The company itself is relatively unimportant, and its name must now be seen in rather an ironic light, but the potential demise of Greek-listed jewellery and accessories chain, Folli Follie (the core of the FF Group) shows yet again that sometimes the numbers just do not add up.
In this case, it appears that the accounts of a key Asian subsidiary, supposedly generating sales in 2017 of EUR 1.1BN were largely a work of fiction, and it probably generated sales of 10% of that level according to a subsequent forensic accounting report prepared for management by Alvarez & Marsal. Similarly, accounts receivables booked at EUR 1BN, may actually amount to 10% of that level. However, it was the difference in actual vs. reported cash balances (EUR 6MM vs. EUR 297MM) that made us almost nostalgic for the epic fraud perpetrated in the Italian dairy company, Parmalat (which came to light in late 2003), when its auditors were duped by forged bank account acknowledgements. Parmalat, once restructured, survived; FF may not.
It is not yet clear whether, and to what extent, the various (small) Greek and Hong Kong audit firms appointed on behalf of the company were complicit, duped, or simply negligent. However, the reported scale, extent and location of the discrepancies would tend to indicate that, as a minimum, the audit process was seriously defective.
Interestingly, the investigation was triggered by a short-seller, Gabriel Grego of Quintessential Capital, pointing out that his investigations of the number of Chinese sales locations led him to believe that the actual number was far less than the company claimed. An example of what sounds like good, old-fashioned “leg work”.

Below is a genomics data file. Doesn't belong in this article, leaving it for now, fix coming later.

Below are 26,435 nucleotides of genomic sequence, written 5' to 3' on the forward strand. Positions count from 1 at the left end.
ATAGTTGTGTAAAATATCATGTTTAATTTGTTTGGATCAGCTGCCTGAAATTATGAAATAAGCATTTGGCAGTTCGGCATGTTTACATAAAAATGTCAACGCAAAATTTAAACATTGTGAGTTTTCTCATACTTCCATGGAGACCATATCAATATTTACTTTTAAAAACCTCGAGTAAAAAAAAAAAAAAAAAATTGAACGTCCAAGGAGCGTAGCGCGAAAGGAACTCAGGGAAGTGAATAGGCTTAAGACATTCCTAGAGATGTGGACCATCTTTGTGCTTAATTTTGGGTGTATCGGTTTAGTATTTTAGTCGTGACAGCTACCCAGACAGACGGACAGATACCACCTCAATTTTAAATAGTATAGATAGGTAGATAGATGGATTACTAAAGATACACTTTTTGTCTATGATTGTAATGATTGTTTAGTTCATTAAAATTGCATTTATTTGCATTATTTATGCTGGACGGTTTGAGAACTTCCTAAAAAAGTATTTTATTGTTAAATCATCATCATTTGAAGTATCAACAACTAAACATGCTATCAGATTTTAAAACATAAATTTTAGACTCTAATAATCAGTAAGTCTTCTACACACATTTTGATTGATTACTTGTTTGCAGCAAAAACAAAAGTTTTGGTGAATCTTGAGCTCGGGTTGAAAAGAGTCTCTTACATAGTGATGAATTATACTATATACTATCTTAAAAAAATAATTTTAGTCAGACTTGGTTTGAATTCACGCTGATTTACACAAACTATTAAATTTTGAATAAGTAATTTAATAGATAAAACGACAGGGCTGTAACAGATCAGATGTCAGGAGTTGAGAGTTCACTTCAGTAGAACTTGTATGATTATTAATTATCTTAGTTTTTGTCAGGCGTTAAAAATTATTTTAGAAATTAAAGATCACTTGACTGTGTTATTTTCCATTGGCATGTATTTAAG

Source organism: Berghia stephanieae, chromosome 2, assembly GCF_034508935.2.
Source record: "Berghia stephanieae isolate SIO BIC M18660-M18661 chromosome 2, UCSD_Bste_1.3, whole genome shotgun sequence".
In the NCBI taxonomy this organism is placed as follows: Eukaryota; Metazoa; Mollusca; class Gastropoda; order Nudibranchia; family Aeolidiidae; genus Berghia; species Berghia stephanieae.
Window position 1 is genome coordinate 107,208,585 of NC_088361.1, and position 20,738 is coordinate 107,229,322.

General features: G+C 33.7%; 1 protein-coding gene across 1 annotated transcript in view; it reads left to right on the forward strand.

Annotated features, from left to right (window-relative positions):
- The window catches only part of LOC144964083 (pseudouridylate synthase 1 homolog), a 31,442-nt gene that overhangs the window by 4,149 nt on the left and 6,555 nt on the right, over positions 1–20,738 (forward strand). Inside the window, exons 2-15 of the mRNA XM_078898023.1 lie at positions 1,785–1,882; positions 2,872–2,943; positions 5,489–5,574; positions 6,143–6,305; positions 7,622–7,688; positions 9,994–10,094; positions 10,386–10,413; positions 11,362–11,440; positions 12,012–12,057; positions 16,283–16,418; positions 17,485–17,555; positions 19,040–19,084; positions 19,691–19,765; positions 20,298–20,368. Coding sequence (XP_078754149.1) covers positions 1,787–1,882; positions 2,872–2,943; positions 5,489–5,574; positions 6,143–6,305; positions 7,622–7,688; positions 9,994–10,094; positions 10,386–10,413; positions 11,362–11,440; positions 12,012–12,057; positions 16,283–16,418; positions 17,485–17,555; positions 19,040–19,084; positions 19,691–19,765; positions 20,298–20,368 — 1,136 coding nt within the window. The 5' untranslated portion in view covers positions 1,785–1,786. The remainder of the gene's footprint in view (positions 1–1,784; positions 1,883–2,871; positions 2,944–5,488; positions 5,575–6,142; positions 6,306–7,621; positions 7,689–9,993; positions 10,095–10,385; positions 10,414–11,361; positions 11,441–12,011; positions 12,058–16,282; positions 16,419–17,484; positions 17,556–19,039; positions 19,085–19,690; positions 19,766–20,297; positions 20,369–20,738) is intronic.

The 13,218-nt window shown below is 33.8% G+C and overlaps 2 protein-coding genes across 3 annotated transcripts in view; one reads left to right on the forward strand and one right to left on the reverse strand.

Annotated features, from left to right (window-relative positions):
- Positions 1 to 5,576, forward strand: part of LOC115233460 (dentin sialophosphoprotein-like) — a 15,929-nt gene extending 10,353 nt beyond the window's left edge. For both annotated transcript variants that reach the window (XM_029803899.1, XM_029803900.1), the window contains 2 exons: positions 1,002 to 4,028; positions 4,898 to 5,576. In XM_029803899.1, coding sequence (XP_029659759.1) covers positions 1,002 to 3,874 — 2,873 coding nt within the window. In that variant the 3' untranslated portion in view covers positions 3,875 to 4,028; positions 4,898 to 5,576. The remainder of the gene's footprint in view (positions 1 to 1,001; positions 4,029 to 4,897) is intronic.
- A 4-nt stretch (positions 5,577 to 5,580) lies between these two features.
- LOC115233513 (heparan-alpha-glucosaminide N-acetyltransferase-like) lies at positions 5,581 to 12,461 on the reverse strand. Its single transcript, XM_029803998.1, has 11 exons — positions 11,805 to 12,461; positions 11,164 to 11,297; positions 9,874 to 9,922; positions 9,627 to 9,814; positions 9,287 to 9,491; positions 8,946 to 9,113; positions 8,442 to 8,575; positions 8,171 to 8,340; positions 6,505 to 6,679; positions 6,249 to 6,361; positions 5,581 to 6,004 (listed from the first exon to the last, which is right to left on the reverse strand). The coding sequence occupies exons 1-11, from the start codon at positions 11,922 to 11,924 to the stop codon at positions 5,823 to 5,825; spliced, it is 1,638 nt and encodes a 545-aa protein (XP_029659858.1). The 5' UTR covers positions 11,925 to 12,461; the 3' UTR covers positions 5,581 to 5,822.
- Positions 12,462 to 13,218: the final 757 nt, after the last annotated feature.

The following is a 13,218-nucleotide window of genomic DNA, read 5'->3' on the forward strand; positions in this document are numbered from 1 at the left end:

The group’s founders, Dimitros and Ekaterini Koutsolioutos (the family controls 39% of the equity) appear as shocked as anyone else, although a statement including the words “it has not been possible to control the business of the Asian group of companies under my responsibility” begs many questions- particularly in respect of all that missing cash.
When the details are finally known as to how the debacle happened, close attention is likely to be paid to a seemingly unexplained rapid growth in sales and receivables in a key Asian subsidiary, and how accounts (which now seem likely to be demonstrated to be worthless) could be signed off on by management, Board and auditors. Who was relying upon whom? Not surprisingly, the Greek authorities are closely involved in trying to understand what happened, with hints made that reports have been, or shortly will be submitted to local prosecutors for action, while the company is also the subject of various court actions by creditors, and is seeking protection in an attempt to create a viable restructuring plan by mid-November.
One might ask why the Awbury Team should care about such a relatively obscure saga. The answer is simple. While there may seem to be little, if anything, new under the sun in terms of how such apparent frauds are perpetrated, one always learns something from understanding what actually happened and why. The events serve as a reminder that, as always, if something does not make sense or seems too good to be true, one should not just shrug one’s shoulders and accept a facile explanation, but ensure that one keeps searching until one understands the truth and reality of a situation.
The Awbury Team